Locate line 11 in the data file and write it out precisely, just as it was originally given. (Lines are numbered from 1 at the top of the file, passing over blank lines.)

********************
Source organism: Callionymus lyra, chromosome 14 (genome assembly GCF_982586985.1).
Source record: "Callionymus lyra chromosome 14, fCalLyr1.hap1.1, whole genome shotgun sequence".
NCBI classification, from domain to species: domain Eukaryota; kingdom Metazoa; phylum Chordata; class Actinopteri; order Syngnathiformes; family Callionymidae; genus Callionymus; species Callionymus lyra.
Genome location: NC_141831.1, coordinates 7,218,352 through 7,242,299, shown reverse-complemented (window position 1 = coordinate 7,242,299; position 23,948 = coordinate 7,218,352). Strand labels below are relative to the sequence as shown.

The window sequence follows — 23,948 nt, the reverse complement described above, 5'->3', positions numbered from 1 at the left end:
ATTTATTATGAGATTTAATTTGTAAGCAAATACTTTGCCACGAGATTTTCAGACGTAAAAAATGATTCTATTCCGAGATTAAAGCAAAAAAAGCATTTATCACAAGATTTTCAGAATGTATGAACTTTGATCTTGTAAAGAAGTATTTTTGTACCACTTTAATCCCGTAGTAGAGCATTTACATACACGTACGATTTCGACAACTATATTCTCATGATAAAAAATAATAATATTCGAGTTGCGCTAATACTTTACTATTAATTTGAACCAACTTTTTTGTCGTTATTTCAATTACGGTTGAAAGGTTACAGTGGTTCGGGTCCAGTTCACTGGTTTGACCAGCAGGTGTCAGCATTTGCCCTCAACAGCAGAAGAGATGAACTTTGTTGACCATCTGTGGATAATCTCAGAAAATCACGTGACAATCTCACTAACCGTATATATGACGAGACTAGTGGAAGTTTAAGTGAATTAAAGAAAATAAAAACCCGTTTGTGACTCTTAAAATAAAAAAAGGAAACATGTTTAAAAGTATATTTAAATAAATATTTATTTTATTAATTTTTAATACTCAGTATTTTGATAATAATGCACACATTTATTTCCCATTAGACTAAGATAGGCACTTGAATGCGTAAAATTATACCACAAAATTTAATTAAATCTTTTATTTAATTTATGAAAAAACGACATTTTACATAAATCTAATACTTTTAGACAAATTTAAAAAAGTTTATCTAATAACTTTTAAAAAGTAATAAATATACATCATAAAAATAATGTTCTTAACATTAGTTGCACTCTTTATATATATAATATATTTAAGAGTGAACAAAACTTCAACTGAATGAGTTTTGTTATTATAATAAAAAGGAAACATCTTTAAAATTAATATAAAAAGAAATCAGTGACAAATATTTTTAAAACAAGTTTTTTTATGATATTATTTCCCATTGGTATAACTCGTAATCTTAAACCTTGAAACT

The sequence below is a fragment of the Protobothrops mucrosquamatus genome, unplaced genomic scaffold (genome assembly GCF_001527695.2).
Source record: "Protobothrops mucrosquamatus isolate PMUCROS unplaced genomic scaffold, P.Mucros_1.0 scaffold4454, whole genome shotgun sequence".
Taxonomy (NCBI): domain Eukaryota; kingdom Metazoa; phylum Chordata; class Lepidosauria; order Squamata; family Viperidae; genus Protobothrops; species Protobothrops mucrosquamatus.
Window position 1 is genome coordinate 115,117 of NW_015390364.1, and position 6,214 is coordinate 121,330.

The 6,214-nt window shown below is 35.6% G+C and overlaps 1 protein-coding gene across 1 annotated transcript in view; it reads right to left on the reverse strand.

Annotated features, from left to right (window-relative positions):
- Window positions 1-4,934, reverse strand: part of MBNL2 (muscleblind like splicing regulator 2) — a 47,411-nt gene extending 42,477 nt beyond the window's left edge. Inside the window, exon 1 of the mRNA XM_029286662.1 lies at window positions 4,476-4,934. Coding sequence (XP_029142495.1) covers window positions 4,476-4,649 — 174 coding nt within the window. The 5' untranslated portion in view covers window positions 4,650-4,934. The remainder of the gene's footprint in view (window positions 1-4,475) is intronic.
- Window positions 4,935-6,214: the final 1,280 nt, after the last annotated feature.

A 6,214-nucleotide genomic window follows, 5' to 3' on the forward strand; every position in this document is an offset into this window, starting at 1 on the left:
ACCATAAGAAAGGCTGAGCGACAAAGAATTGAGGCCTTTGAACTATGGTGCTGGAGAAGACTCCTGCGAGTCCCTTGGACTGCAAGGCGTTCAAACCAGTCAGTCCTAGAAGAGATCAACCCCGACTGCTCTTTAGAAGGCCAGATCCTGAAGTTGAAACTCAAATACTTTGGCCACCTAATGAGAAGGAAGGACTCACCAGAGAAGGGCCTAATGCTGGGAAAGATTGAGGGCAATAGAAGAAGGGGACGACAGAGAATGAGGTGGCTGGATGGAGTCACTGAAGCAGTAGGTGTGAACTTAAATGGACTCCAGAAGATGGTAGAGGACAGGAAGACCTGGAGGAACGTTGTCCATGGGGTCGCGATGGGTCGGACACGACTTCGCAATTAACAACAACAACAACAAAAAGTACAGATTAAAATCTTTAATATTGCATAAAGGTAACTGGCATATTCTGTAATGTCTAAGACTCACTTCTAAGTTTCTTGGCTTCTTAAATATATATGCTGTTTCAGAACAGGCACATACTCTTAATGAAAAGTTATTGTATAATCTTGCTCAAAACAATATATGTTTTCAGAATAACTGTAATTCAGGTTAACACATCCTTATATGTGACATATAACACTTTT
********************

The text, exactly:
The 6,214-nt window shown below is 35.6% G+C and overlaps 1 protein-coding gene across 1 annotated transcript in view; it reads right to left on the reverse strand.